There is much talk in our digital age of silent pianos, and here we mean acoustic instruments with the facility to operate also in a silent mode. The attractions of being able to play without others hearing, and of being able to store one’s performance on a digital platform, can be appreciated by us all.
Generally, the pianos that we deal in are traditionally made. This means that the strings, hammers and soundboard have been manufactured to provide the pianist with a fine variety of acoustic textures. A silent system functions by engaging a hammer shank stopper rail which prevents the hammers from striking the strings. Light sensors, which are located out of sight under the keys, send signals to a control box which recreates synthesised piano sounds that can be heard through headphones, a mobile phone or a PA system.
A silent piano thus has to operate in two quite distinct modes – (1) the normal acoustic piano mode and (2) the silent mode. It needs to be said that the pianist could have two concerns here: the first is simply that in silent mode the instrument is functioning only as a keyboard, and the second concern is about compromise to the piano’s regulation. In most systems the regulation has to be adjusted in order to accommodate the silent mode, effectively meaning the “set-off” is further away from the strings. When playing in acoustic mode the pianist then has less control.
We can offer silent systems retrospectively fitted to a piano by our technician. We fitted the Magic Star system to our customer's new Steinway model V upright pictured above. The Professional QuietTime Magic Star version Six provides full Multitrack recording and playback functions (for 2 tracks with 40.000+MIDI-Events), an audio-in and out socket (stereo headphones included), metronome, MIDI-IN, MIDI-OUT and MIDI-THRU and sampled tones out. The control box, which features a touch screen graphics display, is mounted under the key bed to the right-hand side. This system uses optical sensors under the keys for noiseless operation and there is a USB MIDI port for easy connection to your PC or iDevice. We can also fit retrospectively another system from a company near Nuremberg in Germany, Adsilent.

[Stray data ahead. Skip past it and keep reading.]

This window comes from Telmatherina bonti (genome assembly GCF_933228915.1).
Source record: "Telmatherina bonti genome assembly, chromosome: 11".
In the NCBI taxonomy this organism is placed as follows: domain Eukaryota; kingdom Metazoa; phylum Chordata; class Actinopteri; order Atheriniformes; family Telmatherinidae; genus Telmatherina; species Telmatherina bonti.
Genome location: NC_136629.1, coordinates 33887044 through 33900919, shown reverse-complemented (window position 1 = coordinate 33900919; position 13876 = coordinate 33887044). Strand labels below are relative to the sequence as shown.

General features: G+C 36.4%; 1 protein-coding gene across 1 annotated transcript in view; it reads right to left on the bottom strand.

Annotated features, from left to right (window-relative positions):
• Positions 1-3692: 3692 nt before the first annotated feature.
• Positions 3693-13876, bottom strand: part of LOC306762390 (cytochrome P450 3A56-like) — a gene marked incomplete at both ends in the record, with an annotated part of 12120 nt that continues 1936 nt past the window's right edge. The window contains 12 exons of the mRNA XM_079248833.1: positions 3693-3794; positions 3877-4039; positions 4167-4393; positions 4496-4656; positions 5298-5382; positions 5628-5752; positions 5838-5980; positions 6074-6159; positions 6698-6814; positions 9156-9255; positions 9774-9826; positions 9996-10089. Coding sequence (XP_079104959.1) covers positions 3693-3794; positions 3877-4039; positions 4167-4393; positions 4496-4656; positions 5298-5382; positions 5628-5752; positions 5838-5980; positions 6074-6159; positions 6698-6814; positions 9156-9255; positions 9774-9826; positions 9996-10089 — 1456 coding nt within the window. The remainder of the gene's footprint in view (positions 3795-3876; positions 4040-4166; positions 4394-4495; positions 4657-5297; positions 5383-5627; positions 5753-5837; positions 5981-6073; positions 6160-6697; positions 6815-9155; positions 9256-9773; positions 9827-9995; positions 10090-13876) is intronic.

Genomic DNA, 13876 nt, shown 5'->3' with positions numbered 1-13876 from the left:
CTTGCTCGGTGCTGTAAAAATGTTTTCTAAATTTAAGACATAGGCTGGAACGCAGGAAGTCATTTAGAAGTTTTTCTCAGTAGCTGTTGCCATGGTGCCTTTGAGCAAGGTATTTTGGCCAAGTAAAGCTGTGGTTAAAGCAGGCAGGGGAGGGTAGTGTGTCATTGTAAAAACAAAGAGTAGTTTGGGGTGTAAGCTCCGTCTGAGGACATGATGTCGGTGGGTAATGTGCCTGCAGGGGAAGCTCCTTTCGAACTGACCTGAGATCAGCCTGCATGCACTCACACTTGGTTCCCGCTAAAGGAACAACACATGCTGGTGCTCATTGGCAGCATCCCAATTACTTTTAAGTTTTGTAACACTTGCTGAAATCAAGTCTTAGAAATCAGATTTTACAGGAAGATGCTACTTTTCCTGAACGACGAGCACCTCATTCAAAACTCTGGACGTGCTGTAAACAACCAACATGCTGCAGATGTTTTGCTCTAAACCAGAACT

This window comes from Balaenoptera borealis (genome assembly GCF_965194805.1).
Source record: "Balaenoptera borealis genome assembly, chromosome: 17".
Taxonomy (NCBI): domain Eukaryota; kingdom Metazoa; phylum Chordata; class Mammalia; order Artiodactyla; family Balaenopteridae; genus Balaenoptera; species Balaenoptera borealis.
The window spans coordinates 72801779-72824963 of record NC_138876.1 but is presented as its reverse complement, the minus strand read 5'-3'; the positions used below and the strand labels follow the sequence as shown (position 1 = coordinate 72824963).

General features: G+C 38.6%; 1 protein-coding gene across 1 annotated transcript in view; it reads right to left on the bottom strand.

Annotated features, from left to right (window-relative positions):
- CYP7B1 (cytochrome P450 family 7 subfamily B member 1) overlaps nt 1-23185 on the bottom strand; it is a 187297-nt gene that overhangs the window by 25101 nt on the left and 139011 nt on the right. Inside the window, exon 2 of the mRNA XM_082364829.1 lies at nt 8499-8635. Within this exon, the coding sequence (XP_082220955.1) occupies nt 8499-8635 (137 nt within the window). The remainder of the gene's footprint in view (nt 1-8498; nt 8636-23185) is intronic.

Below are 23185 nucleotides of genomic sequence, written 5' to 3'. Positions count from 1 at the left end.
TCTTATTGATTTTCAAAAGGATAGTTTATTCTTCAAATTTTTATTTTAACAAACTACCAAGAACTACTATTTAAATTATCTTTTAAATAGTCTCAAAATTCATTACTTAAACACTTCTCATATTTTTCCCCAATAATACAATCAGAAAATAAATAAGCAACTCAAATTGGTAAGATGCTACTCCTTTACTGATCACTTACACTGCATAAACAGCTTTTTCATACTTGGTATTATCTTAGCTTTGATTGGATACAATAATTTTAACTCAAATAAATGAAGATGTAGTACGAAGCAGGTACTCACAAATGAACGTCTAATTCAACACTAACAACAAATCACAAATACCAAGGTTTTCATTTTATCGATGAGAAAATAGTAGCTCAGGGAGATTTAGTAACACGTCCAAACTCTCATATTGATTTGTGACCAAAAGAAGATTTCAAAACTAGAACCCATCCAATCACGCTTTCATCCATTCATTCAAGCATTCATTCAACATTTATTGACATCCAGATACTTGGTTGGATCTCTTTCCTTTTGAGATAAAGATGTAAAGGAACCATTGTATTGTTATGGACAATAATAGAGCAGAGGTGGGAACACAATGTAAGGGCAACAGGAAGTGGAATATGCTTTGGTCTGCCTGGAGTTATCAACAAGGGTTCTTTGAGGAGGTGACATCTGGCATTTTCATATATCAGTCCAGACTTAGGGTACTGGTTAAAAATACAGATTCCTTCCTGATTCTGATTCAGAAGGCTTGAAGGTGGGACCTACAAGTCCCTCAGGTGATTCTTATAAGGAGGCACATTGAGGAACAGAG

The Schimmel Twin-Tone system is fitted in the factory during manufacture and as such would normally result in a more reliable performance (a Twintone Schimmel 120cm upright piano is pictured at the top of this page). Schimmel, like Yamaha, have patented mechanical modifications to the actions which means that these two silent systems are the only ones that we know of that do not upset the escapement action. We show the two patented systems here:
Yamaha double jack
Schimmel in acoustic mode
Schimmel in silent mode
Yamaha Pianos have modified the jack: they call it the “double jack” and it has two bumps, one of which operates in acoustic mode and the other in silent mode. One could reasonably say, however, that the Schimmel design is more ingenious in its simplicity: the jacks are not altered - instead the rail on which the set-off buttons are mounted is moveable; it simply shifts downwards for silent operation.
In terms of prices, fitting a retrospective system (which can be done in the customer's home) is likely to cost £1,000 to £2,000. Supplying any Schimmel upright with TwinTone will add about £2,490; any Schimmel grand with TwinTone will add about £7,300.
Generally, we would advise customers looking for a silent system to invest in the Schimmel factory made pianos with “Twin-Tone” fitted and these would always be special order. There are however a number of issues here and we are always happy to discuss.
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